Ceva Folic Acid & B12

Ceva Folic Acid & Vit B12 Injection



$24.95 (excl GST)

2 item(s)
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Folic acid 15 mg/mL, 
Cyanocobalamin (Vit B 12) 500 ug/mL 


Supplementation of Folic Acid and Vitamin B12


Folic Acid and Vitamin B12 supplement for the treatment of macrocytic anaemia in horses and dogs.


Administer intramuscularly twice weekly or as directed by a veterinary surgeon. 
Horses : 5 to 10 mL 
Dogs : 1 to 2 mL

Folic acid and vitamin B12 are essential B Complex vitamins, both vitally involved in many critical metabolic processes related to coenzymes for tissue formation, DNA synthesis, complete utilisation of carbohydrates and proteins for nervous tissue maintenance and energy production, and blood counts. 

Folic acid and vitamin B12 act in synergy in the formation of DNA, and deficiencies can have serious consequences for performance horses with a high tissue turnover rate, during pregnancy and growth of young foals. 

Clinically, the first sign of deficiency is anaemia. Lack of either folic acid or vitamin B12 can create anaemias. As the deficiency may be indistinguishable for either of these essential vitamins, they are often grouped in one product for therapeutic and preventative use. 

How Does It Work? 

Folic acid is an essential B group vitamin which is involved in many metabolic processes as an important coenzyme. Its more important role is in the formation of nucleic acids (DNA) from amino acids.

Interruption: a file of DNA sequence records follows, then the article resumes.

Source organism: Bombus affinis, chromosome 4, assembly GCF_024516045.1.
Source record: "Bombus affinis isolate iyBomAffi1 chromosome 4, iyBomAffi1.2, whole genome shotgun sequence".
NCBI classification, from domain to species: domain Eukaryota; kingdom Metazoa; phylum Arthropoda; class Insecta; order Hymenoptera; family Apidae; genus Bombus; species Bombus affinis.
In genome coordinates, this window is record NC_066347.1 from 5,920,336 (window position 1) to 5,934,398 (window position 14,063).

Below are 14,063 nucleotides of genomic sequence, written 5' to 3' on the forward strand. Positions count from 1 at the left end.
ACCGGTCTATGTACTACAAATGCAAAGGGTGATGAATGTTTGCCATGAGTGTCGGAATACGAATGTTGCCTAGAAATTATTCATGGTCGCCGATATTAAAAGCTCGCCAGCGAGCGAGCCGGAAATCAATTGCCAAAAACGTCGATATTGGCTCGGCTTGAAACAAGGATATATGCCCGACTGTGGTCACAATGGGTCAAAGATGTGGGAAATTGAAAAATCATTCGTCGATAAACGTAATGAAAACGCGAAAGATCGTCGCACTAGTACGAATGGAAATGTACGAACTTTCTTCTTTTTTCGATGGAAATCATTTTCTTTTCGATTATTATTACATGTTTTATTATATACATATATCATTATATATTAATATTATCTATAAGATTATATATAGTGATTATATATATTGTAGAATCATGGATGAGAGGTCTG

Folic acid (along with vitamin B12, vitamin B6, vitamin C and iron) is vital to the formation of red and white blood cells and haemoglobin, as well as for rapidly dividing cells which include gastrointestinal epithelial cells, the growing foetus, skin and hair. 

Folic acid is involved in the formation of the amino acids methionine and glycine, as well as the vitamin choline. Vitamin B12 is essential to the formation of folic acid. Folate is abundant in fresh, green feeds, but processing feed rapidly destroys it. Folic acid supplementation is highly recommended during pregnancy, as deficiencies in young growing animals are often associated with retardation. Cooking and storage of feeds destroy folic acid levels. 

When antibiotics, particularly sulphur drugs, are used for extended periods, the normal synthesis of folic acid in the gut will be reduced, and the requirement for folic acid is increased.  

Supplements of folic acid are reported to improve antibody response in animals. 

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